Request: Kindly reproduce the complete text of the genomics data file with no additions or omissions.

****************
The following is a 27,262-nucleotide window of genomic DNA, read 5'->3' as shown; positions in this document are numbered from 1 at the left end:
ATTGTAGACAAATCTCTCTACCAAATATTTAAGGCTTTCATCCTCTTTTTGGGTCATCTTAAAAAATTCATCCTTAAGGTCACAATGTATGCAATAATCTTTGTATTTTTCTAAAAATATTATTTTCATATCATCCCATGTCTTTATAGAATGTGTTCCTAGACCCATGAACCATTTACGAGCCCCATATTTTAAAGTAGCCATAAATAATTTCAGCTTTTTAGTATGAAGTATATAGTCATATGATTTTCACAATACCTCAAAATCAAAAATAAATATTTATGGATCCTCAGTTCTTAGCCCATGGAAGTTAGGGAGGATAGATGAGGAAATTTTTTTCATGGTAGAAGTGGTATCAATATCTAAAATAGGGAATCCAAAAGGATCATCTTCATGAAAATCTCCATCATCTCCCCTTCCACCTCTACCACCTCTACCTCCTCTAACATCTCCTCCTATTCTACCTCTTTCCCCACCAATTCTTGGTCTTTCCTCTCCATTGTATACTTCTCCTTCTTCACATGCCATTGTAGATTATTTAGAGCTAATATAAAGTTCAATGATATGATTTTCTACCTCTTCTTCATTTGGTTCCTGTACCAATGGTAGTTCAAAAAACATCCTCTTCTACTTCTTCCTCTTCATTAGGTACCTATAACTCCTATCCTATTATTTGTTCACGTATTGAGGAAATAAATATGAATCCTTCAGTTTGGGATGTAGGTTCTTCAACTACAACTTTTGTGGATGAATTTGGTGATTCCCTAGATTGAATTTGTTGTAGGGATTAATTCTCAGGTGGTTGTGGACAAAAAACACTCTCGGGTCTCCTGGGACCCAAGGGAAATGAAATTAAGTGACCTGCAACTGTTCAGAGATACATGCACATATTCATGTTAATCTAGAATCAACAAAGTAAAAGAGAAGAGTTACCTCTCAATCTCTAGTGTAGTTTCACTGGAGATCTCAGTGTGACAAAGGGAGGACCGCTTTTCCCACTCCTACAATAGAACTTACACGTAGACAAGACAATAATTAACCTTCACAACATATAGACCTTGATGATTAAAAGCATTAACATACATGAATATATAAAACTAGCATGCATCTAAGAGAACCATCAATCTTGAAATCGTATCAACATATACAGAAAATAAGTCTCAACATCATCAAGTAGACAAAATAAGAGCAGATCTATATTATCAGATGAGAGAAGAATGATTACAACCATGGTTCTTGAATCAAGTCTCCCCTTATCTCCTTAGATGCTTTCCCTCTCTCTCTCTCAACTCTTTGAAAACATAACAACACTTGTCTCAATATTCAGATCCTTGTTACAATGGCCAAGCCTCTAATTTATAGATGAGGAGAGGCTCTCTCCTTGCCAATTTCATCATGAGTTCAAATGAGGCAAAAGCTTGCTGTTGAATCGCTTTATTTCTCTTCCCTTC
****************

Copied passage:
The following is a 27,262-nucleotide window of genomic DNA, read 5'->3' as shown; positions in this document are numbered from 1 at the left end:
ATTGTAGACAAATCTCTCTACCAAATATTTAAGGCTTTCATCCTCTTTTTGGGTCATCTTAAAAAATTCATCCTTAAGGTCACAATGTATGCAATAATCTTTGTATTTTTCTAAAAATATTATTTTCATATCATCCCATGTCTTTATAGAATGTGTTCCTAGACCCATGAACCATTTACGAGCCCCATATTTTAAAGTAGCCATAAATAATTTCAGCTTTTTAGTATGAAGTATATAGTCATATGATTTTCACAATACCTCAAAATCAAAAATAAATATTTATGGATCCTCAGTTCTTAGCCCATGGAAGTTAGGGAGGATAGATGAGGAAATTTTTTTCATGGTAGAAGTGGTATCAATATCTAAAATAGGGAATCCAAAAGGATCATCTTCATGAAAATCTCCATCATCTCCCCTTCCACCTCTACCACCTCTACCTCCTCTAACATCTCCTCCTATTCTACCTCTTTCCCCACCAATTCTTGGTCTTTCCTCTCCATTGTATACTTCTCCTTCTTCACATGCCATTGTAGATTATTTAGAGCTAATATAAAGTTCAATGATATGATTTTCTACCTCTTCTTCATTTGGTTCCTGTACCAATGGTAGTTCAAAAAACATCCTCTTCTACTTCTTCCTCTTCATTAGGTACCTATAACTCCTATCCTATTATTTGTTCACGTATTGAGGAAATAAATATGAATCCTTCAGTTTGGGATGTAGGTTCTTCAACTACAACTTTTGTGGATGAATTTGGTGATTCCCTAGATTGAATTTGTTGTAGGGATTAATTCTCAGGTGGTTGTGGACAAAAAACACTCTCGGGTCTCCTGGGACCCAAGGGAAATGAAATTAAGTGACCTGCAACTGTTCAGAGATACATGCACATATTCATGTTAATCTAGAATCAACAAAGTAAAAGAGAAGAGTTACCTCTCAATCTCTAGTGTAGTTTCACTGGAGATCTCAGTGTGACAAAGGGAGGACCGCTTTTCCCACTCCTACAATAGAACTTACACGTAGACAAGACAATAATTAACCTTCACAACATATAGACCTTGATGATTAAAAGCATTAACATACATGAATATATAAAACTAGCATGCATCTAAGAGAACCATCAATCTTGAAATCGTATCAACATATACAGAAAATAAGTCTCAACATCATCAAGTAGACAAAATAAGAGCAGATCTATATTATCAGATGAGAGAAGAATGATTACAACCATGGTTCTTGAATCAAGTCTCCCCTTATCTCCTTAGATGCTTTCCCTCTCTCTCTCTCAACTCTTTGAAAACATAACAACACTTGTCTCAATATTCAGATCCTTGTTACAATGGCCAAGCCTCTAATTTATAGATGAGGAGAGGCTCTCTCCTTGCCAATTTCATCATGAGTTCAAATGAGGCAAAAGCTTGCTGTTGAATCGCTTTATTTCTCTTCCCTTC